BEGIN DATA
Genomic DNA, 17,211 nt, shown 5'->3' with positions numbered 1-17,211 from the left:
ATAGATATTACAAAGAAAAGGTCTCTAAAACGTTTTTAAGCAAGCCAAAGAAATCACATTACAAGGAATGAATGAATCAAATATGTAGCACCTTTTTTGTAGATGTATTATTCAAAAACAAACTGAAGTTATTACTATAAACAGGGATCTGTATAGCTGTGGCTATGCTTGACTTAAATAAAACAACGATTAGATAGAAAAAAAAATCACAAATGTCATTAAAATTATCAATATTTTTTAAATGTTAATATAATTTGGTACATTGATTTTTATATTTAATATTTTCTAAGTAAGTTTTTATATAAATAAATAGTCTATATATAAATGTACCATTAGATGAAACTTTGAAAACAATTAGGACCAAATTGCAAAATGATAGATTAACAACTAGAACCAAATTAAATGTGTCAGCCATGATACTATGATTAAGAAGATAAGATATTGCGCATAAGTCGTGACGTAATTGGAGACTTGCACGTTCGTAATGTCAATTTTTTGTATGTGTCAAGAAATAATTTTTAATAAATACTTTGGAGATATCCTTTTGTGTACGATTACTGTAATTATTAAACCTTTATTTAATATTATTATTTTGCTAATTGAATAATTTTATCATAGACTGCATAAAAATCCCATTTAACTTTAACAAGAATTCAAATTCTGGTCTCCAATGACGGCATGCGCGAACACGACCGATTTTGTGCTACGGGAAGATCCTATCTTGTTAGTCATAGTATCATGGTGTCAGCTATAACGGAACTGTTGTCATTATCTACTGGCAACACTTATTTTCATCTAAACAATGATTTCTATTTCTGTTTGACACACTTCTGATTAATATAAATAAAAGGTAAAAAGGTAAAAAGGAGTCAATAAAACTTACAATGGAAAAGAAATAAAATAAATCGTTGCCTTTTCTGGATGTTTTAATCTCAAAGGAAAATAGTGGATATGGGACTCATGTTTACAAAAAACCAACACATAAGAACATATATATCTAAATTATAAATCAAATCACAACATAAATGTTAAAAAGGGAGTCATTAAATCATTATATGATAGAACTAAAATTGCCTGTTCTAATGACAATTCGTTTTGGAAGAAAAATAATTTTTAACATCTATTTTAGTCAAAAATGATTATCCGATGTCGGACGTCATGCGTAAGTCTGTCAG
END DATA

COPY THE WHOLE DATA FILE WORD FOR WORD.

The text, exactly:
Genomic DNA, 17,211 nt, shown 5'->3' with positions numbered 1-17,211 from the left:
ATAGATATTACAAAGAAAAGGTCTCTAAAACGTTTTTAAGCAAGCCAAAGAAATCACATTACAAGGAATGAATGAATCAAATATGTAGCACCTTTTTTGTAGATGTATTATTCAAAAACAAACTGAAGTTATTACTATAAACAGGGATCTGTATAGCTGTGGCTATGCTTGACTTAAATAAAACAACGATTAGATAGAAAAAAAAATCACAAATGTCATTAAAATTATCAATATTTTTTAAATGTTAATATAATTTGGTACATTGATTTTTATATTTAATATTTTCTAAGTAAGTTTTTATATAAATAAATAGTCTATATATAAATGTACCATTAGATGAAACTTTGAAAACAATTAGGACCAAATTGCAAAATGATAGATTAACAACTAGAACCAAATTAAATGTGTCAGCCATGATACTATGATTAAGAAGATAAGATATTGCGCATAAGTCGTGACGTAATTGGAGACTTGCACGTTCGTAATGTCAATTTTTTGTATGTGTCAAGAAATAATTTTTAATAAATACTTTGGAGATATCCTTTTGTGTACGATTACTGTAATTATTAAACCTTTATTTAATATTATTATTTTGCTAATTGAATAATTTTATCATAGACTGCATAAAAATCCCATTTAACTTTAACAAGAATTCAAATTCTGGTCTCCAATGACGGCATGCGCGAACACGACCGATTTTGTGCTACGGGAAGATCCTATCTTGTTAGTCATAGTATCATGGTGTCAGCTATAACGGAACTGTTGTCATTATCTACTGGCAACACTTATTTTCATCTAAACAATGATTTCTATTTCTGTTTGACACACTTCTGATTAATATAAATAAAAGGTAAAAAGGTAAAAAGGAGTCAATAAAACTTACAATGGAAAAGAAATAAAATAAATCGTTGCCTTTTCTGGATGTTTTAATCTCAAAGGAAAATAGTGGATATGGGACTCATGTTTACAAAAAACCAACACATAAGAACATATATATCTAAATTATAAATCAAATCACAACATAAATGTTAAAAAGGGAGTCATTAAATCATTATATGATAGAACTAAAATTGCCTGTTCTAATGACAATTCGTTTTGGAAGAAAAATAATTTTTAACATCTATTTTAGTCAAAAATGATTATCCGATGTCGGACGTCATGCGTAAGTCTGTCAG